Oh shit. Oh shit, shit, shit.
One in the morning, outside the karaoke club I frequent with Hot Coco and selections from Guys and Dolls. Me in the ‘stang, pulled over to the side of the road. A whirring flash of blue light behind me. Corb, a few car lengths near me, stewing in his car.
“Can I see your license and registration, please?”
“Of course, officer,” I said, measuring each word carefully. Trying to appear nonchalant and trying not to show one drop of the two pretty blue drinks inside my belly, and acutely aware of the fact that two pretty blue drinks mixed with sushi packs a way bigger wallop than two drinks with a hamburger.
Of course, I found my license right away, but the registration was another thing. I fumbled through my glove compartment, looking around for the familiar rectangular card and totally forgetting that the RMV had changed to a different format the year before. Oh shit, where is it, oh shit oh shit—
“Right there, sir,” said the officer, without an ounce of emotion in his voice.
“Oh, of course. Heh.” Oh shit. That’s it! He’s not going to like the fact that I couldn’t find it. Any second now, he’s going to ask me to step out of the car and—
I hear footsteps. The officer, walking back to his car. Several unendurable minutes pass, while I see my semi-good name slipping down the drain, right before my eyes. How would I explain this to the kids, how would I explain this to Josie, what would I do tomorrow morning…
I text Corb. “I can’t stand this.”
Footsteps, back to my car. “Do you know why I pulled you over?” he asks.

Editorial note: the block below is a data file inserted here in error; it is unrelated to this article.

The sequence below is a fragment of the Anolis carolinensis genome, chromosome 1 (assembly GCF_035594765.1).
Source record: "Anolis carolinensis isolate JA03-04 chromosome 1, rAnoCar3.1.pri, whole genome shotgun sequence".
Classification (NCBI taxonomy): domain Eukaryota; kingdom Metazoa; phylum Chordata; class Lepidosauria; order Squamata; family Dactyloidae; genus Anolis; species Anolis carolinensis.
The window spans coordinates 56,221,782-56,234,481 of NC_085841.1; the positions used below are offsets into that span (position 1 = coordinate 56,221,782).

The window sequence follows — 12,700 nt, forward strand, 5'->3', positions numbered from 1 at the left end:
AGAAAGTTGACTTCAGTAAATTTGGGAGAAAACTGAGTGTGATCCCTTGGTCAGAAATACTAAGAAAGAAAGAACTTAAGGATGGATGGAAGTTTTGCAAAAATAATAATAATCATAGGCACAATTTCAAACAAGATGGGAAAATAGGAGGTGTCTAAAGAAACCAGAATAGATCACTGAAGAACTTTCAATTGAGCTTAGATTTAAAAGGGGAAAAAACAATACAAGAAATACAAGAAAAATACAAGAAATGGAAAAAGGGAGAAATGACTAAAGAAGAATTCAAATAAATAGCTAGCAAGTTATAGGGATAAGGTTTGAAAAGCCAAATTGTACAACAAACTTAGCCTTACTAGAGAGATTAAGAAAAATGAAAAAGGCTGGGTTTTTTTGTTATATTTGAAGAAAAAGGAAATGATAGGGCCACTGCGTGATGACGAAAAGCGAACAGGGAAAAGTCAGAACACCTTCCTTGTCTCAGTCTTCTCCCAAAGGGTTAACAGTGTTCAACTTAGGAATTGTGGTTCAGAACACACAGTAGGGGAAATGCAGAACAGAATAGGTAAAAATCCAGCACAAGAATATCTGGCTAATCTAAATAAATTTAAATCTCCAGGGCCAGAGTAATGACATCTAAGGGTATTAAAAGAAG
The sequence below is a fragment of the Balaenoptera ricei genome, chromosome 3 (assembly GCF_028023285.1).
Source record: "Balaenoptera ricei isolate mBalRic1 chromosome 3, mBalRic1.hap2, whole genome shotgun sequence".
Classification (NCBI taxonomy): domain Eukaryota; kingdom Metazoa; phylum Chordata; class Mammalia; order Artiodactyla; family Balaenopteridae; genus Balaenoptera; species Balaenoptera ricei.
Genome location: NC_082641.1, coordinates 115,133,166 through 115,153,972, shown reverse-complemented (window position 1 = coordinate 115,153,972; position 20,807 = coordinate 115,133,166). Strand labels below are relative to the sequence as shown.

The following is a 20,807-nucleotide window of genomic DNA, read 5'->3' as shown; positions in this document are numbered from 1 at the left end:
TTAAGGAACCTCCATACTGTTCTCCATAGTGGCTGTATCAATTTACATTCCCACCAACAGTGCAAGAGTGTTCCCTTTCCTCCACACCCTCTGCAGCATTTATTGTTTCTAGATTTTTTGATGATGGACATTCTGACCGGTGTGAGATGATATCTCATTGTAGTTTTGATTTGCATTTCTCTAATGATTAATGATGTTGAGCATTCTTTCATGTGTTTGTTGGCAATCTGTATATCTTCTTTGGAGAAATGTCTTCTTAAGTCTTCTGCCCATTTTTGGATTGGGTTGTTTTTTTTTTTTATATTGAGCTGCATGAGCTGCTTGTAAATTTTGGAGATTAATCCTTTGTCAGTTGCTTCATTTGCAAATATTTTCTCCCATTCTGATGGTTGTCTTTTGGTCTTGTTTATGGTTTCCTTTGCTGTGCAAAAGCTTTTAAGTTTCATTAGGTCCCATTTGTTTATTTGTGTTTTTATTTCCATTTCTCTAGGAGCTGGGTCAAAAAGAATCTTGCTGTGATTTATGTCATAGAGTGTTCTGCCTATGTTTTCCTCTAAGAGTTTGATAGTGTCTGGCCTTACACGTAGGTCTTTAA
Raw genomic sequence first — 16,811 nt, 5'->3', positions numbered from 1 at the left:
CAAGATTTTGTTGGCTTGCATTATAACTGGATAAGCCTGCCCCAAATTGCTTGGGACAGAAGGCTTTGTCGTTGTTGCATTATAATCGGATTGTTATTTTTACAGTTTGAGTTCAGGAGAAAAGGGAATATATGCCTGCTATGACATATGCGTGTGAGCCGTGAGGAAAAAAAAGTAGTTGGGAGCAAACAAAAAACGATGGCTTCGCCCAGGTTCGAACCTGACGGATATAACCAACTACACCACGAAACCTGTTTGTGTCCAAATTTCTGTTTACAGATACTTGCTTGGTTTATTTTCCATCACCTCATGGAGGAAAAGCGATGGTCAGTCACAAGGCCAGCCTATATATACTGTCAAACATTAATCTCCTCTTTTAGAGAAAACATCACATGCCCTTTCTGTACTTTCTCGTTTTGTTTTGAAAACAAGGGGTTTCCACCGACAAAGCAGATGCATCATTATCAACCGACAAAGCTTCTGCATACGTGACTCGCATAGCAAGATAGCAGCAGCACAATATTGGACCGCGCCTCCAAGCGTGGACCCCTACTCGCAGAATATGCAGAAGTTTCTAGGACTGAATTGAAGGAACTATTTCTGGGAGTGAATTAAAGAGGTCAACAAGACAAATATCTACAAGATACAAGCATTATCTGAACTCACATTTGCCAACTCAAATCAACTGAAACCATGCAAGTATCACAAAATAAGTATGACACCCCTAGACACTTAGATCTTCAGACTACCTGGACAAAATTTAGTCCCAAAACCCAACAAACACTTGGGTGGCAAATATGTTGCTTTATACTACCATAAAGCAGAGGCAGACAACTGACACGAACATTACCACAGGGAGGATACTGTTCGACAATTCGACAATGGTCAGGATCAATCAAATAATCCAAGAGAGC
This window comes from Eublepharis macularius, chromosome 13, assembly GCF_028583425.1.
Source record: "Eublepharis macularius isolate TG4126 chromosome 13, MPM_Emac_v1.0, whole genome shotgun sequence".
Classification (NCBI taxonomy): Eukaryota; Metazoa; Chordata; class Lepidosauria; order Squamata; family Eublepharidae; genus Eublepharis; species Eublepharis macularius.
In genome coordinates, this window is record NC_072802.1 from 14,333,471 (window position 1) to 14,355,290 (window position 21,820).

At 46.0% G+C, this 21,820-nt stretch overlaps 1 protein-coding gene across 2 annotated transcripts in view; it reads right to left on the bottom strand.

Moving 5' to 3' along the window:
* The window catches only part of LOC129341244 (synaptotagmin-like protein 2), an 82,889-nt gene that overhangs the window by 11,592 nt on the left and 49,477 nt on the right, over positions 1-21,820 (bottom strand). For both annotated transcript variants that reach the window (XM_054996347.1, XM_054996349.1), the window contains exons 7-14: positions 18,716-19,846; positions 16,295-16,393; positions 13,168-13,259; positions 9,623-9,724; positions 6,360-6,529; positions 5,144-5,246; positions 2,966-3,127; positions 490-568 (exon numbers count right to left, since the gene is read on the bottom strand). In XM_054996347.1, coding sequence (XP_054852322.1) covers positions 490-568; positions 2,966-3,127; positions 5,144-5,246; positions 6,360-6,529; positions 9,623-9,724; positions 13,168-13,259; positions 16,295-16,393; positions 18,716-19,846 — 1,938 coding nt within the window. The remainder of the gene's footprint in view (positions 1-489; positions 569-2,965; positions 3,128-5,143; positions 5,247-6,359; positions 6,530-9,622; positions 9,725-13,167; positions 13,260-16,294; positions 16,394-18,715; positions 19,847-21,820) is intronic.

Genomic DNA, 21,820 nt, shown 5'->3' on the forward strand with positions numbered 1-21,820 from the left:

I act polite, polite as Mr. Rogers in his neighborhood. “Why is that, officer?”
“You pulled out of that parking lot the wrong way. You should have taken a right out of it, not exited from the left.” Gulp. Yes, I had done that. I had been too busy thinking about a snarky comment shouted by one of the Guys and Dolls selections on the way out and not focusing on the world in front of me. As usual. “Also, did you know that all of your brake lights are out?”
Oh! Yes, that. “Yes, officer, I did,” I said, trying to appear repentant.
He frowns. “You did?”
D’oh! “Um, yes, I just found of this morning.” I pause. “I’m getting it fixed tomorrow.”
“Make sure you do,” he says, and frowns some more. “You don’t appear drunk.”
“I’m not!” I said, perhaps too gratefully. “Only had two drinks. And also, as you can see, I haven’t had an accident or ticket in years…”
“I can see that,” he said. “Okay, I’m just giving you a verbal warning, but I’m worried about you making it back to Eldredge. Any cop who sees you with those brake lights is going to pull you over.”
“I’ll be real careful,” I promise. “Thank you, officer.”
The first thing I do when he leaves is to call Corb. “Follow me home. Right in back of me, every inch of the way,” I say.
The next day, the brake lights are repaired, right away. But the memory of the flashing blue lights still linger. For someone reason, an obscure song, Squeeze singing “I Won’t Ever Go Drinking again” plays in my head whenever I think of the incident.